Joe Kahn is banking on Pittsburgh to be part of his taco empire.
The owner of the Ohio-based Condado Tacos will open his second Steel City location this fall at the former Tender Bar + Kitchen in Lawrenceville.
“I love that neighborhood,” Kahn says of the trendy stretch of Butler Street where the old Arsenal Bank building, dating back to the 1890s, is located. “We looked at that exact space two years ago and when it became free we jumped on it.”
Pittsburgh got its first taste of the company’s Mexican fare in March 2017, when Condado debuted on Liberty Avenue downtown. That location is open daily from 11 a.m. to 2 a.m.
Kahn opened the first Condado in 2014 in Columbus, Ohio. Since then, the brand has added three more Columbus-area eateries (with two more expected to open this fall), a spot in Cincinnati and one on the way in Indianapolis.
Using a Scantron-style menu cards you fill in with a pencil, customers can build their own tacos – which are priced between $3.50 and $4.50 – from a wide selection of toppings, proteins, shells, salsas, cheeses and sauces.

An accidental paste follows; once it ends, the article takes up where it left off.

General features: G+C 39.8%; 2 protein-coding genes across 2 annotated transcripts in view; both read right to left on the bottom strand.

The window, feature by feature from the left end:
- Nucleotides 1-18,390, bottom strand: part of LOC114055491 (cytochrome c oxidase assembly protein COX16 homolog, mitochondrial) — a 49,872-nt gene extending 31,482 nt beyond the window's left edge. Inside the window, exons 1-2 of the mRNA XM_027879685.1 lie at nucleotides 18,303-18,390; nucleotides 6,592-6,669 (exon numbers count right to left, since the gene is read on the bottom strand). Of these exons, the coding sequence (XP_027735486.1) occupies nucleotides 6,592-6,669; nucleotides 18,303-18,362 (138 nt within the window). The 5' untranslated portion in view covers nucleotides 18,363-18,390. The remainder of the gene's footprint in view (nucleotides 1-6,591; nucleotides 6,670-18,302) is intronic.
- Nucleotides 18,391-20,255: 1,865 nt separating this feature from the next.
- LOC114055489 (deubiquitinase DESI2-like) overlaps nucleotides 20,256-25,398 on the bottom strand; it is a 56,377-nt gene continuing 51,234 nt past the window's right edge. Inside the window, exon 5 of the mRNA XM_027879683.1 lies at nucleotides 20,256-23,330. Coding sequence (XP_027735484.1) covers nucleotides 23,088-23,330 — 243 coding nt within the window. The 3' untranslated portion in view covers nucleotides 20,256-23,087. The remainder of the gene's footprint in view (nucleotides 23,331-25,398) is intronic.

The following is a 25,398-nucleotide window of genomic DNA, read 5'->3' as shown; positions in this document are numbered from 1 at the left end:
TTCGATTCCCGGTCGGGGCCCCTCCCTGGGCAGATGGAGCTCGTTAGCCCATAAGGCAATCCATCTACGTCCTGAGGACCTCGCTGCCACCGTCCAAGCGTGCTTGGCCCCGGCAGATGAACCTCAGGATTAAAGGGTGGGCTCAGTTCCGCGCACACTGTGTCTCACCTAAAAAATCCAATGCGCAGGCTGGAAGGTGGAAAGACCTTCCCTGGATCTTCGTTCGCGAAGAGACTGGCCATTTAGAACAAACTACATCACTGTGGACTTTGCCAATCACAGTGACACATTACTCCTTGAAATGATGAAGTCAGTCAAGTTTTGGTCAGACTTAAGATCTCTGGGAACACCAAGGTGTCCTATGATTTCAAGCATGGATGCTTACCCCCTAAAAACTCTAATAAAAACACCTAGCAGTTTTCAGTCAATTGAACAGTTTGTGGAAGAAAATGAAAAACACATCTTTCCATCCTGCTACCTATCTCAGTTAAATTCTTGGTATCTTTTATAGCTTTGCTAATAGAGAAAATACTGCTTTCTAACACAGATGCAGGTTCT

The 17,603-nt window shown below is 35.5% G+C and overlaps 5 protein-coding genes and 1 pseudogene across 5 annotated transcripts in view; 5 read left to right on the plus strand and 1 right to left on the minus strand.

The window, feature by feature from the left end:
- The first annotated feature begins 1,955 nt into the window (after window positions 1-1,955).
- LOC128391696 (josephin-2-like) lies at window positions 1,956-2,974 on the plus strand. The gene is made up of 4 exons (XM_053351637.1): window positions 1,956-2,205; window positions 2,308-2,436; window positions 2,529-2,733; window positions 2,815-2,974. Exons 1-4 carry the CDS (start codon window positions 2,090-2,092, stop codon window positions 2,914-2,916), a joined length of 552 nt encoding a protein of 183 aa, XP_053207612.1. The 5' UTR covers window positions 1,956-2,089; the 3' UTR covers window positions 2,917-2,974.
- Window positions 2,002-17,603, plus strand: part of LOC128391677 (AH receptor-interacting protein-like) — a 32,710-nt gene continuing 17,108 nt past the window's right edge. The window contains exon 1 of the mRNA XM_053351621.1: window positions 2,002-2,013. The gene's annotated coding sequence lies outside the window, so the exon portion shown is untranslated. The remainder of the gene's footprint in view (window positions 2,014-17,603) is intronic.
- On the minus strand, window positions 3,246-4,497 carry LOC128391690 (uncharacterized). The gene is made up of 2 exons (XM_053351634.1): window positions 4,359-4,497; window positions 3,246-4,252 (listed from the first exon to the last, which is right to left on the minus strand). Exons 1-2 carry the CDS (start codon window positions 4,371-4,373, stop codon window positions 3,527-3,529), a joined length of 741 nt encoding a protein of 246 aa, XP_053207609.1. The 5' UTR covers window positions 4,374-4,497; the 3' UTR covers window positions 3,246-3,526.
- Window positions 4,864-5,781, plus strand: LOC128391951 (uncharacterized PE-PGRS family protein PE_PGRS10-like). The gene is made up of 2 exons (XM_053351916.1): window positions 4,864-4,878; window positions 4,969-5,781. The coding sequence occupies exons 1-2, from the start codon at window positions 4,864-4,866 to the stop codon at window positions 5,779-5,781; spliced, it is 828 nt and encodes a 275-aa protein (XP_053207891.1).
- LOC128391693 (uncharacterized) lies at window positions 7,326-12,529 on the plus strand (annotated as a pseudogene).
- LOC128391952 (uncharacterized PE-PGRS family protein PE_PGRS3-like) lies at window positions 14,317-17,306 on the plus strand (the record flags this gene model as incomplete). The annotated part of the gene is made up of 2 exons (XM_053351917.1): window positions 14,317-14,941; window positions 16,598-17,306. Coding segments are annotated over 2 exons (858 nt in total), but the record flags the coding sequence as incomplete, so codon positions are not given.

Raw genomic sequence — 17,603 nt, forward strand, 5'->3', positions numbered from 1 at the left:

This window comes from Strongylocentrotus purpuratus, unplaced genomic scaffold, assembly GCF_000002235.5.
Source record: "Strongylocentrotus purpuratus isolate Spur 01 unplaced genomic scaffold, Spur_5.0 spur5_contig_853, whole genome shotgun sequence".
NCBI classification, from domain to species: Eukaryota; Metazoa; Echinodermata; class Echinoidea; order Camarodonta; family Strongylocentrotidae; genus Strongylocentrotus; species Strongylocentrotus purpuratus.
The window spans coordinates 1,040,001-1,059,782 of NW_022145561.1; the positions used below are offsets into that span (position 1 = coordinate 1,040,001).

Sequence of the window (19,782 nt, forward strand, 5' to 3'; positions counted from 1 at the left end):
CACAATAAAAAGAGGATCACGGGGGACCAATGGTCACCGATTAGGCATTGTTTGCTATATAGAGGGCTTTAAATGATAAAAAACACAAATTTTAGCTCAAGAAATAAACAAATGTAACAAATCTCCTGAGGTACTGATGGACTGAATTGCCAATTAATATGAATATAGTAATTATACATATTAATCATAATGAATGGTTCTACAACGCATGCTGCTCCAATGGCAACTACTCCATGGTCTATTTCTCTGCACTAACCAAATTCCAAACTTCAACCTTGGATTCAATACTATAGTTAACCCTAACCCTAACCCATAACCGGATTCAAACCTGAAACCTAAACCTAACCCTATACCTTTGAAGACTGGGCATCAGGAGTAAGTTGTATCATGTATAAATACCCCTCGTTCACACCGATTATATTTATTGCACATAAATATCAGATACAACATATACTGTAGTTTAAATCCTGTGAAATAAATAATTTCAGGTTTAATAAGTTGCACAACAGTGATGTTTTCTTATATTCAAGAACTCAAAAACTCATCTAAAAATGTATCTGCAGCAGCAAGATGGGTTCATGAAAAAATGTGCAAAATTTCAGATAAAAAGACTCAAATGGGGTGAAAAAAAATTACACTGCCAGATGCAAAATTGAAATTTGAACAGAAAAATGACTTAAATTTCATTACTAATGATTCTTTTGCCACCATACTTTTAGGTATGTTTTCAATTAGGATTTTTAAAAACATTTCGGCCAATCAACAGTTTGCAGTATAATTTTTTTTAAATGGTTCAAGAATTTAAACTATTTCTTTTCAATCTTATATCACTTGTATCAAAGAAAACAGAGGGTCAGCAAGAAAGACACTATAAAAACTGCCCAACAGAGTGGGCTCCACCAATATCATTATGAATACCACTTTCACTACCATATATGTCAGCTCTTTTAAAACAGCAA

Not into D.I.Y.-food? Choose from a list of Condado specialties, such as the Dutch Dragon, which features guacamole, grilled portobellos, corn salsa, pickled jalapenos, jicama, tomatoes and salsa verde wrapped in a hard corn and soft flour shell.
In addition to tacos, the menu features various dips, including a Tuscan-style guacamole made with artichoke hearts, basil, balsamic and queso fresco.
Wash it all down with a house-made Margarita or Sangria available by the glass or pitcher.
“Affordability, customization, and, of course, freshness have been the key to our success,” Kahn says.
An opening date isn’t set yet, but Kahn hopes to give a celebratory toast to the Lawrenceville restaurant by Nov. 1, which is the Mexican Day of the Dead.
Until then, his staff is busy customizing the site to suit its cantina aesthetic. Before opening Tender in 2013, the previous owners gutted and renovated the building, keeping the stately feel of the former bank building and adding sleek style.
Things will soon change; Kahn says the main granite bar will be replaced in favor of one more befitting of a Mexican joint. Street-style artists, including local talent, will paint and stencil Day of the Dead-inspired designs on the walls.
There will be indoor seating for 160 and a small outdoor patio for another 20 guests.
“We try to make each space different,” Kahn says. “About a month-and-a-half out, we’ll get together and go over what makes Lawrenceville special and create a theme.”
Kahn added that, in the near future, he’s hoping to expand into the suburbs of Pittsburgh: “We see a lot of potential,” he says.